- Here you need to pay attention to the end of the second page where you will find a section called Affidavit of Service or Mailing Prior to Filing Lien Statement. You should not complete this section unless you have sent your notice of intent to lien.
- After the 10-day deadline has passed, then you execute this affidavit of Mechanics Lien. It is very important that you do not complete this affidavit when you are mailing the first initial notice. Only after the 10 days have passed and you have still not been paid, then you go ahead and execute this affidavit and record your lien.
- Also, when you are sending the notice through certified mail, make sure you retain the receipts so that you can show them as evidence while filling out the affidavit and recording the lien.
C) Be Accurate – As mentioned earlier, the lien statute is strictly construed which means that you must ensure that all the information is accurate, such as:
- You must properly identify all the owners and general contractors.
- You must properly identify the property, including a legal description. Providing the correct legal description will make it easier to attach property liens to the right property, so that anyone looking at the property records will have all the information about the lien on the property.
- You must properly identify the amount owed. Do not overstate the amount because then your lien might get thrown out and you will also lose your lien rights.
What Are Some of the Lien Exceptions?
Here are some key lien exceptions that you should be aware of:
- You cannot lien public lands. So, if you are hired by the Municipality or the State of Colorado, then you do not have a lien right. Instead, you will have a bond right.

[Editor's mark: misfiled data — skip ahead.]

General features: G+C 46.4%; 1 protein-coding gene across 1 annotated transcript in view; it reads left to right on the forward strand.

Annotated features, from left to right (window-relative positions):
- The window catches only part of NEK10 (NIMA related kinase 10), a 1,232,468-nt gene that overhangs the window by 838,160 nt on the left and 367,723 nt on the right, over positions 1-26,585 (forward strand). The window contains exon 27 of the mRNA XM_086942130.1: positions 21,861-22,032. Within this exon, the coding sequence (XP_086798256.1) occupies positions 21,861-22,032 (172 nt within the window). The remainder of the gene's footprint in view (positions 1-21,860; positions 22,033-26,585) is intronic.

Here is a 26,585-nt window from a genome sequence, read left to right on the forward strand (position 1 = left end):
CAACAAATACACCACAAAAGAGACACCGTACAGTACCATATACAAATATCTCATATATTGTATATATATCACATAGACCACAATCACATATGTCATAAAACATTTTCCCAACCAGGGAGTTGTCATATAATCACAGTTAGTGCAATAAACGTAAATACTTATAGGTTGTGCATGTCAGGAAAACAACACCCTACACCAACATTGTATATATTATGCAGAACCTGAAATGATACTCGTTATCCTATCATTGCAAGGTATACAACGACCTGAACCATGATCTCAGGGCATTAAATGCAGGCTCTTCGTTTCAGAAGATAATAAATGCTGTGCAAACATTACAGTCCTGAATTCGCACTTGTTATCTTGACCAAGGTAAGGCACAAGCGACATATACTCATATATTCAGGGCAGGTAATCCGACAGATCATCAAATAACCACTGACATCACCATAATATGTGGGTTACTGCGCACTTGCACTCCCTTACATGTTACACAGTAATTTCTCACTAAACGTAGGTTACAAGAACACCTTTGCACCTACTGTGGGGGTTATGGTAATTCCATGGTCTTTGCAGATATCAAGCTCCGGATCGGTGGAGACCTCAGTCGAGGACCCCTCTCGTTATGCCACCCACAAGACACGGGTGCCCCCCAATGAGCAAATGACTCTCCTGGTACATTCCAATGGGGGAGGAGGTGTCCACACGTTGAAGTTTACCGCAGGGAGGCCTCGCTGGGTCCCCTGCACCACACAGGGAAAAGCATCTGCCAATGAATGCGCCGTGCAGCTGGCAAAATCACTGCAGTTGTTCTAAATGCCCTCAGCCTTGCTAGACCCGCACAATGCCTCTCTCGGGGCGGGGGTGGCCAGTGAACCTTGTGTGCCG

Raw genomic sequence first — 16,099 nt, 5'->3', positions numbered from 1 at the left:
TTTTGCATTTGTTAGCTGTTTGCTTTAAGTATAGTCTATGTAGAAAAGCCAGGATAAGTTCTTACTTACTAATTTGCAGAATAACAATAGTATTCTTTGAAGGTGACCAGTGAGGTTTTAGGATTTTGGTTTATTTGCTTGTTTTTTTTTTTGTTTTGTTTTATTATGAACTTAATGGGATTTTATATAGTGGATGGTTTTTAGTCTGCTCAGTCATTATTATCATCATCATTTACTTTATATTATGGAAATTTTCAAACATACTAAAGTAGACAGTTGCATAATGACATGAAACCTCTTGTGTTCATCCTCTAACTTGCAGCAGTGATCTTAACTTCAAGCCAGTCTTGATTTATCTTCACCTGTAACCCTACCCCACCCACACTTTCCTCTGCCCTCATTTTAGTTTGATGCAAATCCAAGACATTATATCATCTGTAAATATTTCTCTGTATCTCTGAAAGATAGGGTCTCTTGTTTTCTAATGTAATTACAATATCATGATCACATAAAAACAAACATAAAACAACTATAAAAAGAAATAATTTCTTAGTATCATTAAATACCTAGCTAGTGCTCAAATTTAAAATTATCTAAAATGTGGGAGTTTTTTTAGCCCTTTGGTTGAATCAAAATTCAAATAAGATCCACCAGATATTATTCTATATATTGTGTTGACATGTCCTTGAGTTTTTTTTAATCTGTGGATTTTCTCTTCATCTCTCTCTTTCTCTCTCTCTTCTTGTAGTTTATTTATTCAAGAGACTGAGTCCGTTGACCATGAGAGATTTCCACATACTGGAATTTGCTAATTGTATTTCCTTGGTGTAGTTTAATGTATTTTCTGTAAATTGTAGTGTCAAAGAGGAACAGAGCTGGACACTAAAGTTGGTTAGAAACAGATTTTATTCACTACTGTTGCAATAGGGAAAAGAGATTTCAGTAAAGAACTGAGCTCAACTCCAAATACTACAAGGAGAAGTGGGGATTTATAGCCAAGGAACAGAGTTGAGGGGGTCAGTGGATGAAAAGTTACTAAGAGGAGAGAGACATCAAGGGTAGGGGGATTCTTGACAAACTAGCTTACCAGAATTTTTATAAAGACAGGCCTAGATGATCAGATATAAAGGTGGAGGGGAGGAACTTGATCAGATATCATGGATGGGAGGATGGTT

- General laborers have a shorter time to record their lien. They must record their lien within two months of their work.
- Read your contract thoroughly to check if it includes a provision to waive your lien right. If your contract includes it, then it will be upheld. So, check the contract to see if includes such provisions.
- Homeowner’s exception is a powerful tool for the homeowners. What it basically means is that if the homeowner has paid the contract in full, then you cannot lien their land. This exception will be considered as a valid defense, and it will bar your lien rights.
- Although it is important to adhere to the deadlines we discussed earlier, there is an exception wherein you can provide an extension notice which will buy you an additional four months to record your lien. You do not have to share or mail this notice extension with everyone. So, this is a good option to bear in mind if you find that you are at the end of the four-month mark and you still need to record your lien.
- Finally, you need to pay attention to ‘substantial completion’ if the project is abandoned. If the project you are working on is abandoned, it will be deemed substantial completion in three months.
How Can You Secure Your Bond Rights?
Your bond rights are going to come up when you are involved in governmental projects.
- In Colorado, a bond is required for any state projects over $100,000 and local public projects over $50,000.
- You can have a payment bond and a performance bond.
- A good practice would be to get a copy of the bond at the beginning of the project. You don’t want to wait until the end of the project or when a dispute arises to start looking for a copy of the bond. Also, if you ask for a copy of the bond, they must provide you with it.
- Although it is not required to file a notice of intent for state projects in Colorado, it is recommended that you go ahead and file it.